All you shipspotters out there...what are you favorite ships

just starting a new thread on a slow day…wondering what are your favorite ships both from today and the past? Ships or boats that were excellent in both form and function…

although I love almost every one of them, of the thousands to pick from, if I had to pick three it would be US Army 125’ (Miki) class tugs,

C1-M-AV1 class (Knotship) dry cargo vessels

and the USCG 327’ (Treasury) class high endurance cutters.

Of course all are famous from both WWII and at least four decades after the war.

can’t think of any new vessels to list here but doesn’t mean I don’t like them either. some are very nice to be sure!

any other nominations from the panel?


another very classic old vessel which has caught my interest recently is the ex USCG bouytender FIR which is sitting down in Stockton, CA begging for a rebirth.

The old lady has been languishing down there since 1997 but sitting in fresh water like she is, is in remarkably good condition. I toured her about a month ago and could not believe what a wonderful time capsule she still is!

Don’t let the lack of traffic here deter you c.captain. I may not have any pics to share, but I doubt I’m the only one that loves to see these old Ladies.
Keep posting.

South Dakota Class battleship. She had 3 sister ships. This class was the first with trunked tower foremast & funnel built together. The design was frowned on by most of the senior navy brass at the time. It was too different and barely got approved for construction. Hull plating was also different among many other changes from the old battleship designs. This was the precursor to the famous Iowa Class battleships. The Alabama was also one of the first to spot enemy fighter squadron by radar.
Sad thing is that her, her sisters, and Iowa Class cousins were built at the end of the battleship era. But they were one helluva imposing sight. I guarantee that any enemy ever to lay eyes on these girls knew that there was trouble coming. I’ve read that this stance and swagger is why MacArthur chose the Missouri (BB63, Iowa Class) as the platform for the Japanese surrender ceremony.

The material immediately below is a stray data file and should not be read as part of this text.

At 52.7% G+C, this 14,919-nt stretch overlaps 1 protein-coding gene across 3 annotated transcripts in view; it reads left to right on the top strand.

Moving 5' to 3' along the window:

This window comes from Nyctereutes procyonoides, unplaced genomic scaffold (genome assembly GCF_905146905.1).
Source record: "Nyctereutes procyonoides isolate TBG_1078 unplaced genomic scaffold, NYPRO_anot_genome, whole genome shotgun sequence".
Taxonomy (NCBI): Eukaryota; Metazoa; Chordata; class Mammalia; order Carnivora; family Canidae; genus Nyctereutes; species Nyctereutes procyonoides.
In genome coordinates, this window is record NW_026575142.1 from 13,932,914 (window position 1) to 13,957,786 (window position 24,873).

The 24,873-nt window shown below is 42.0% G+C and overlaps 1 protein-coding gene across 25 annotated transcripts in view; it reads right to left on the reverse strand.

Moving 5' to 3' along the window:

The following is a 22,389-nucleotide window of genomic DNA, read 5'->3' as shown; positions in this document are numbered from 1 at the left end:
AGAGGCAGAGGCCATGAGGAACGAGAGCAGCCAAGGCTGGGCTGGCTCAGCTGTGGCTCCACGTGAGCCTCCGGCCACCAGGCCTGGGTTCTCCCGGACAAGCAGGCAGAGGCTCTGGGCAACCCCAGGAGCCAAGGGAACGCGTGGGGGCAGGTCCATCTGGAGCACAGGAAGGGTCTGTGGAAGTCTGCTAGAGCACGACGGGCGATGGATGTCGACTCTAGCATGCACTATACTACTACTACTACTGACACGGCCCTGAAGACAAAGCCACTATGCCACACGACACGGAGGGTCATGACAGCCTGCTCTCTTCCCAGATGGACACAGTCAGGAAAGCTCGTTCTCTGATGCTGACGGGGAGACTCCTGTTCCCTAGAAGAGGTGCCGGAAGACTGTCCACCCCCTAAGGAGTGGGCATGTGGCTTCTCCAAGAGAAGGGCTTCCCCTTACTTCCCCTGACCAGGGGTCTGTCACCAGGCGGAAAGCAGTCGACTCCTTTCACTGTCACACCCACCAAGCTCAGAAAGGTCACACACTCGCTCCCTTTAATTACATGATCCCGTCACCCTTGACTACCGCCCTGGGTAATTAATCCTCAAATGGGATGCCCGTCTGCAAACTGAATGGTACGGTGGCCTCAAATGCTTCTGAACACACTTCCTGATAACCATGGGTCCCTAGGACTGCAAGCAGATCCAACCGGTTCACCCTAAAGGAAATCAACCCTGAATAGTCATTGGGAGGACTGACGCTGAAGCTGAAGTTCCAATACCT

She was saved from the scrapyard in ’62 through fundraising, including $100,000 of nickels and dimes from the state’s school children. The museum and park was established through fund raising and maintained & expanded through admission tickets and private donations. The park was not a burden to the tax payer. It’s a nice place to visit and even though she’s the star of the show there is more there to see, including aircraft.

I’ve been on that thing a few times…

[ATTACH]3957[/ATTACH] The Athena , has two Diesel engines and a turbine. When you lit off the turbine it was like getting kicked in the but. It Burnt 12% of her fuel per hour with the turbine online. I loved the look on peoples faces when we past them at 35 kts


although not gas turbine powered…I always thought the Ferris designed WWI US Shipping Board three islanders were a handsome ship indeed


all built of wood and delivered after the war in Europe ended, most never carried a single cargo before rotting away or being deliberately burned into oblivion

Landry Boat Works in Bayou La Batre, AL were well known for their wooden trawlers. They built other wooden boats as well, party boats, excursion boats. But they all had the distinctive Landry flair (and flare). I’ve always been attracted to plumb bows but these guys made all the angles look graceful. They even look like they are in motion when moored. They were known for their speed, strength, sea worthiness and quiet comfort compared to others and especially the steel hulls. You can see in the wreck photo (Hurricane Katrina) and model photo, there was quite a bit of hull below the waterline with a nice streamlined narrow entry, a big “belly" for capacity and a beautiful streamlined exit on her stern. Wooden boat building is a truly beautiful art form. Art with a purpose and benefit though. There are still quite a few around and working. They can be spotted in fishing towns from Texas all the way around to the Carolinas. They built boats from the 1950s until the mid 1980s when they could no longer compete against the steel hulls with cost, insurance & maintenance. I think the yard tried to shift over to steel but it just didn’t work the way they wanted and the capital wasn’t there to keep trying. They are still owned and operated by the same family as a repair yard known for their skill in wooden and fiberglass hulls.

I really haven’t taken any pictures; however, I do enjoy ship/boat spotting. Got pretty excited seeing a “Triple E” while on lookout once.
I don’t have any “favorite” ships to spot/see, as I enjoy them all for the most part. Yesterday was pretty cool, I was walking down Alaskan Way on the way home and saw the wooden boat show going on over by the Norwegian Pearl. Some pretty cool boats! Just had to put up with all of the damn tourists!
As a ship nerd/spotter, pulling into Singapore was frickin’ crazy. So many damn ships I was blown away!!
I always enjoy seeing the Star of India while in San Diego. Also went to the Vasa museum in Stockholm, that was a pretty cool–yet amazingly ill-fated–ship!



The old Smit Clyde- now a private yacht.